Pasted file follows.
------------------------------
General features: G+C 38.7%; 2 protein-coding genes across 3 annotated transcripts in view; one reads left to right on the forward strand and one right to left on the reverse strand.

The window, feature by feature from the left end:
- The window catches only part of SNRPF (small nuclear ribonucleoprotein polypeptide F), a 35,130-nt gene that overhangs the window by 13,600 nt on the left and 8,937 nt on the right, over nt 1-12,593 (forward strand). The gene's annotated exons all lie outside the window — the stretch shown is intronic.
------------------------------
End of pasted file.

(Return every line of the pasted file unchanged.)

General features: G+C 38.7%; 2 protein-coding genes across 3 annotated transcripts in view; one reads left to right on the forward strand and one right to left on the reverse strand.

The window, feature by feature from the left end:
- The window catches only part of SNRPF (small nuclear ribonucleoprotein polypeptide F), a 35,130-nt gene that overhangs the window by 13,600 nt on the left and 8,937 nt on the right, over nt 1-12,593 (forward strand). The gene's annotated exons all lie outside the window — the stretch shown is intronic.